DevonshireDevon, EnglandCounty of Devon
Devon, also known as Devonshire, is a county of England, reaching from the Bristol Channel in the north to the English Channel in the south. It is part of South West England, bounded by Cornwall to the west, Somerset to the north east, and Dorset to the east. The city of Exeter is the county town. The county includes the districts of East Devon, Mid Devon, North Devon, South Hams, Teignbridge, Torridge, and West Devon. Plymouth and Torbay are each geographically part of Devon, but are administered as unitary authorities. Combined as a ceremonial county, Devon's area is 6707 km2 and its population is about 1.1 million.

Westleigh, North Devon

WestleighWestleigh, Devon
Westleigh is a village and civil parish in the North Devon district, in the English County of Devon.

William Pole (antiquary)

PoleWilliam PolePole, Sir William
Sir William Pole (1561–1635) of Colcombe House in the parish of Colyton, of Southcote in the parish of Talaton and formerly of Shute House in the parish of Shute (adjoining Colcombe), both in Devon, was an English country gentleman and landowner, a colonial investor, Member of Parliament and, most notably, a historian and antiquarian of the County of Devon.

Thomas Fones

FownesThomas Fownes
He was the first of his family to have settled in Devon, and his descendants rose to prominence as members of the Devonshire gentry and as Members of Parliament. In 1746 his great-great-great-grandson Henry Fownes Luttrell (c.1722-1780), High Sheriff of Somerset from 1754 to 1755, and a Member of Parliament for Minehead from 1768 to 1774, married the heiress Margaret Luttrell, and inherited Dunster Castle in Somerset with the extensive Lutterell estates and added his wife's name to his own to comply with the terms of her father's will. He built almshouses near the Great Hill in Plymouth.

Painsford, Ashprington

The pedigree of "Somaster of Painsford" was one of those submitted by the gentry families of Devon to the heralds at the 1620 Heraldic Visitation of Devon. Their arms were: Argent, a castle triple-towered within an orle of fleurs-de-lys sable. Their crest was a portcullis. The Devon historian Risdon (died 1640) suggests the surname was from the Latin Summus Magister, meaning "highest magistrate".

Benjamin Incledon

Benjamin Incledon (1730–1796) (pronounced "Ingledon") of Pilton House, Pilton, near Barnstaple in North Devon, was an English antiquarian and genealogist. He served as Recorder of Barnstaple (1758–1796).

Thomas Northmore (died 1713)

Thomas NorthmoreNorthmore
As a lawyer of the Inner Temple he acted as a business agent to various members of the Devonshire gentry, including Richard Coffin (1623-1700) of Portledge in the parish of Alwington, Devon, Sheriff of Devon in 1685, to whom he acted as Sheriff-Deputy. Following the defeat of the Monmouth Rebellion, he supervised the Bloody Assizes of Judge Jeffreys, commencing on 25 August 1685. He was ordered by Jeffreys to arrange for the whipping of prisoners "only in the greater and more general markets", to economise on expenditure. He informed Coffin that about 400 rebels had been condemned at Taunton and 700 at Wells, of whom 100 were to be executed and the rest transported.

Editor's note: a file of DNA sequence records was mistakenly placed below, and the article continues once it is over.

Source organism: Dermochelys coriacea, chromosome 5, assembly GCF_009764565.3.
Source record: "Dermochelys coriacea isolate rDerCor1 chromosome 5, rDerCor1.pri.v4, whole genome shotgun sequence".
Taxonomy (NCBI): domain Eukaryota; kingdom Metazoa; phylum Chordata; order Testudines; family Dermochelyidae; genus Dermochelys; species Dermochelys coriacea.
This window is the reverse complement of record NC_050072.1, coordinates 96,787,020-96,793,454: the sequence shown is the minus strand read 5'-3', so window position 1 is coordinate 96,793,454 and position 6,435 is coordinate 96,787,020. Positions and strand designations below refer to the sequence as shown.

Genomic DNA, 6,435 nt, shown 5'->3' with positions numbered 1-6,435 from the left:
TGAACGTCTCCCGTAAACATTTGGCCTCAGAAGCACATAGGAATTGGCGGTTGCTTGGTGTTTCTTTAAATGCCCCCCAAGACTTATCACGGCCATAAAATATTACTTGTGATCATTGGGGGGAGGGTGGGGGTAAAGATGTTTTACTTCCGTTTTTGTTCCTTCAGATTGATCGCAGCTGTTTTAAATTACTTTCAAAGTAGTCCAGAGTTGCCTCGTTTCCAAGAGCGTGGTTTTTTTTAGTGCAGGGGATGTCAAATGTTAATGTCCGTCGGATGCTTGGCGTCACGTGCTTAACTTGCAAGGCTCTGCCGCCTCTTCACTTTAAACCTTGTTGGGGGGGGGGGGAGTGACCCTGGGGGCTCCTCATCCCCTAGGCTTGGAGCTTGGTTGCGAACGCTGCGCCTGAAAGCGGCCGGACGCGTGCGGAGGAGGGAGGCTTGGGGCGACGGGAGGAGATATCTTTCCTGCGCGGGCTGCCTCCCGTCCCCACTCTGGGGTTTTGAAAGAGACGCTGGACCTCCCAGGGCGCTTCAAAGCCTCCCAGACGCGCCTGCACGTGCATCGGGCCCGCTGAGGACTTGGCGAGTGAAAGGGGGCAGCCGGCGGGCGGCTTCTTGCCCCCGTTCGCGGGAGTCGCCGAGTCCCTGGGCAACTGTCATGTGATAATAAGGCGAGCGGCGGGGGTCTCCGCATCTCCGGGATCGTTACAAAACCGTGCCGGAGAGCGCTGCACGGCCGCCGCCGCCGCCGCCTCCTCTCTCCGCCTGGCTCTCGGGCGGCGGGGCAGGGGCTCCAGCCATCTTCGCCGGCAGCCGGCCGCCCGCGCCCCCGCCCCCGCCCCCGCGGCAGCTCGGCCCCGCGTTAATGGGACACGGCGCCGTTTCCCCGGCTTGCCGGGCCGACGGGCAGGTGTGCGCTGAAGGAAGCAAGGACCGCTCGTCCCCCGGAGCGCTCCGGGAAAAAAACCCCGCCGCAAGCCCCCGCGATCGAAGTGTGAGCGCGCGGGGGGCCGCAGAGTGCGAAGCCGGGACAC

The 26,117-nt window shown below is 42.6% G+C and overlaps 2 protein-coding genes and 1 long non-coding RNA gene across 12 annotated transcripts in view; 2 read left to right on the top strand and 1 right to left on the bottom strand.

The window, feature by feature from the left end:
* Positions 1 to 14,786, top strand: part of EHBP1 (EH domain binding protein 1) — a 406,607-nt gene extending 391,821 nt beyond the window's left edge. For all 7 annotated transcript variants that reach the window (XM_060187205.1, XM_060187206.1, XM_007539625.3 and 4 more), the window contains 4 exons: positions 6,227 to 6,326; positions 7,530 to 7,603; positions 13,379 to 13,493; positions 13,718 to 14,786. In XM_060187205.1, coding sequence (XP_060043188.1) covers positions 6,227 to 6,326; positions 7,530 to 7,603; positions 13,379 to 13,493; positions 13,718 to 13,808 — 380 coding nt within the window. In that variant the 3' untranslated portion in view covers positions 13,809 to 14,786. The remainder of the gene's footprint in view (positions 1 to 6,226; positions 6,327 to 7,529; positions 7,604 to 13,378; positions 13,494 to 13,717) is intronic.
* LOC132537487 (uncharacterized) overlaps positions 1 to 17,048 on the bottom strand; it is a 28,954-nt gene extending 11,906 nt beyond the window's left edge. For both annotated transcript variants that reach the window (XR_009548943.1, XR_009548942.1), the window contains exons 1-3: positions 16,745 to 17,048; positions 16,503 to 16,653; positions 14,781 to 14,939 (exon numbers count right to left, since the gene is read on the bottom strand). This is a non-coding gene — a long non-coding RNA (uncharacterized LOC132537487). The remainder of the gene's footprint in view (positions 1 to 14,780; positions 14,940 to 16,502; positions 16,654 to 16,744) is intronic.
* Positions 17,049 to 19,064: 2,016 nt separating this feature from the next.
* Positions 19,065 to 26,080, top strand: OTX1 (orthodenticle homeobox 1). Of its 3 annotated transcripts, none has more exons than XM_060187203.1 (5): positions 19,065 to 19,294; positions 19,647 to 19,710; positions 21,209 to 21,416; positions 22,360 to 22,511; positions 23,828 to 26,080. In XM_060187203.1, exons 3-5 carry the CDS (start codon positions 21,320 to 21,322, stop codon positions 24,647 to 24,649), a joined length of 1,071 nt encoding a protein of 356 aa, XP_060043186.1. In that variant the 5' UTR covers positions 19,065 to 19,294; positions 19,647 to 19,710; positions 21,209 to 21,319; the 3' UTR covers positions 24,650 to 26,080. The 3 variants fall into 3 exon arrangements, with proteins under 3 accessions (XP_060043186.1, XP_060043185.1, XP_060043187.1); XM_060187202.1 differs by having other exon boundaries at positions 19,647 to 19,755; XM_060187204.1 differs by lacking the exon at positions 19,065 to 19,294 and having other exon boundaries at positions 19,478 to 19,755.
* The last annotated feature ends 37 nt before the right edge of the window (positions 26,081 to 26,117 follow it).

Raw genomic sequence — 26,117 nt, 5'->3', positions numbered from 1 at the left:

John Westley

Rev. John Westley
John Wesly (his own spelling), Westley, or Wesley was probably born at Bridport, Dorset, although some authorities claim he was born in Devon, the son of the Rev. Bartholomew Westley and Ann Colley, daughter of Sir Henry Colley of Carbery Castle in County Kildare, Ireland. He was educated at Dorchester Grammar School and as a student of New Inn Hall, Oxford, where he matriculated on 23 April 1651, and graduated B.A. on 23 January 1655, and M.A. on 4 July 1657. After his appointment as an evangelist, he preached at Melcombe Regis, Radipole, and other areas in Dorset.

Lyme Regis

LymeLimRive Lym
Bartholomew Westley (1596–1680), nonconformist preacher, was buried here. Thomas Coram (c. 1688–1751) founded the Foundling Hospital in London. Mary Anning (1799–1847) was a pioneering fossil hunter on the Lyme Regis coast. Abraham Hayward (1801–1884), writer and essayist, who brought a landmark case in the 1840s for residents to maintain a permanent right of way across the cliffs to Axmouth and Seaton. John Gould (1804–1881), an artist and ornithologist born in Lyme Regis, wrote and illustrated 18 books on birds. The Gould League is named after him. Georgina Castle Smith (1845–1933), children's writer, died and was buried here in 1933.